Cost

A producer has to work very hard to produce a good or service. He has to make a lot of effort in the process. In the beginning, the producer must arrange money to organise the production activity. Various factors in the form of land, labour, and capital are required to produce goods. These factors are not available for free. The producer must purchase them in the right quantity needed for production.

Similarly, raw materials and other things have to be purchased and stored. To purchase these things, the producer must be ready to pay the price for them. Once the goods or services are produced, the producer sells them in the market to various consumers. At this time, the consumers pay price to the producer to purchase the goods and services. With this the producer starts earning money.

So, in order to produce goods and services, the producer first incurs expenditure to purchase factors of production and then receives money from the consumers by selling those goods and services to them.

Meaning of Cost 

Cost is defined as the money expenditure incurred by the producer to purchase (or hire) factors of production and raw materials to produce goods and services. In a way, cost is a kind of sacrifice made by the producer.

For example, a farmer who is producing rice or paddy. It normally takes 5 to 6 months to produce rice. The production of rice involves the following:

  1. getting the land for cultivation.
  2. using labour to prepare the land and make it suitable for growing the crop. This includes tilling the soil, sowing seed, fertilizing and irrigating the land and finally harvesting.
  3. Transporting rice to godown or mandi.

How does the farmer get land? It could be possible that, the farmer has ancestral land. Otherwise he has to hire land from others by paying rent. He has also the option of purchasing land by paying a very heavy amount. In the present example, the farmer hires 5 acres of land on rent.

The farmer also needs labourers to work on the field for 5 months. Let us say the farmer hires 4 labourers. In order to hire a labourer, the farmer must pay wage. To grow the crop, the farmer uses some raw materials such as seeds, water, fertilizer, pesticicdes. He also uses tractor for which he pays rent.

Types of Cost

There are different types of cost:

  1. Fixed cost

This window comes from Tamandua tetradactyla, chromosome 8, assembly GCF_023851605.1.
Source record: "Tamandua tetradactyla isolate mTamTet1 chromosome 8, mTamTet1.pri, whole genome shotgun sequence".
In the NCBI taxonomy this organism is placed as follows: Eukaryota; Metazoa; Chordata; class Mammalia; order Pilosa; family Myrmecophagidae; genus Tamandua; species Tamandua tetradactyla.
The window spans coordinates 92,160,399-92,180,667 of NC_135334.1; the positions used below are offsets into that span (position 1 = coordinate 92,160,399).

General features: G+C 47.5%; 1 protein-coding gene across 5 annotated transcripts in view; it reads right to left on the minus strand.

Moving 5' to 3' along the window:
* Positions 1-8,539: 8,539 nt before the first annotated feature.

2. Variable cost
  3. Explicit cost
  4. Implicit cost

1. Fixed Cost

Fixed cost is defined as the expenditure, on hiring or purchasing of fixed factors/ inputs, which are compulsory and has nothing to do with the amount of production of the good or service.

For example, rent paid by the farmer to the owner of the land. Similarly, rent paid for the use of tractor is also a fixed cost.

2. Variable Cost

Variable cost is defined as the expenditure on variable factors/ inputs, such as labour, which can be changed.

3. Explicit Cost

Explicit cost is defined as the money expenditure incurred by the producer for production. Explicit cost is defined as the money expenditure incurred by the producer on both fixed and variable factors of production and raw materials. These are direct payments and are properly calculated and recorded separately.

For example, both the rent and wages paid by the farmer and the expenditure on raw materials are also called explicit cost.

4. Implicit Cost

Besides purchasing factors of production and raw materials, the producer also uses his own factors and materials for producing goods and services. For this he does not pay any money to himself. But he bears this expenditure indirectly.

For example, a farmer uses his own tractor to cultivate land. Had he hired a tractor from somebody else, he would have paid rent for this. In that case it would have been called explicit cost of the farmer.

Implicit cost is the cost of self supplied factors. The value of such cost has to be calculated on the basis of market value.

Total and Average Cost

Total cost is the sum of total fixed cost and total variable cost which are given explicitly. Average total cost or simply the average cost is the ratio of total cost to the total output.

Total Cost (TC) = Total Fixed Cost + Total Variable Cost

Average Cost (AC) = Total Cost/Total Output

Average Cost is the cost per unit of output.

Marginal Cost (MC)

If the producer wants to increase output, then he has to engage extra units of labour. Extra units of labour will lead to extra expenditure on wage paid to the labour. As a result the total cost of production will increase.

Increase in total output will lead to increase in total cost of production. Marginal cost is defined as increase in the total cost due to increase in one extra unit of output.

Example: Suppose a tailor makes 10 pieces of shirts by incurring a total cost of Rs. 1110. Then he increased shirt production to 11 pieces for which he incurred Rs.1199 as total cost. What is the marginal cost?

Here, increase in output is 11-10 = 1 unit. Because of increase in output by one unit, cost increase is Rs.1199 - Rs.1100 = Rs.89.

While there is one value of marginal cost, we can compute two different values of average cost. First value of average cost relates to 10 pieces of shirts. With a total cost of Rs. 1110, AC = 1110/10 = Rs. 111.

Second value of average cost relates to output of 11 shirt pieces with total cost of Rs. 1199. Here, AC = 1199/11 = Rs. 109.

Average cost is calculated for every given level of output. On the other hand, marginal cost is calculated when a given level of output is increased by one unit. That is, marginal cost is calculated between two successive levels of output.